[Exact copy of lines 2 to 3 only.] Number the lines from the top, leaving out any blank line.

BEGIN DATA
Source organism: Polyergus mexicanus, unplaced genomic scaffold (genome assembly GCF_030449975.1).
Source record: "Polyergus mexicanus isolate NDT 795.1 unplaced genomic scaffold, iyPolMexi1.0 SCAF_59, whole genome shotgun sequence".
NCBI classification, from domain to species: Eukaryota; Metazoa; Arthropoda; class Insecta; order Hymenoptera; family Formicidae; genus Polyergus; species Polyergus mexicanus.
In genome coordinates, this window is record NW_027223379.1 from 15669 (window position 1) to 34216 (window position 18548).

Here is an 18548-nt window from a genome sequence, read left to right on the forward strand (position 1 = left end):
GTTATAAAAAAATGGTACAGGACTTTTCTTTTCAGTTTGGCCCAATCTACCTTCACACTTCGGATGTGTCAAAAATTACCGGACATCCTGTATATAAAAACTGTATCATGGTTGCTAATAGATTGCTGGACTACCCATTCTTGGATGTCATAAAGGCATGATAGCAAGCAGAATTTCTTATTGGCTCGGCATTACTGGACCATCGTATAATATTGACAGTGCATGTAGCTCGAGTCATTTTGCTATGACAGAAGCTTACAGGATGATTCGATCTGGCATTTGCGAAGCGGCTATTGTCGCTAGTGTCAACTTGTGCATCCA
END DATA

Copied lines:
Source record: "Polyergus mexicanus isolate NDT 795.1 unplaced genomic scaffold, iyPolMexi1.0 SCAF_59, whole genome shotgun sequence".
NCBI classification, from domain to species: Eukaryota; Metazoa; Arthropoda; class Insecta; order Hymenoptera; family Formicidae; genus Polyergus; species Polyergus mexicanus.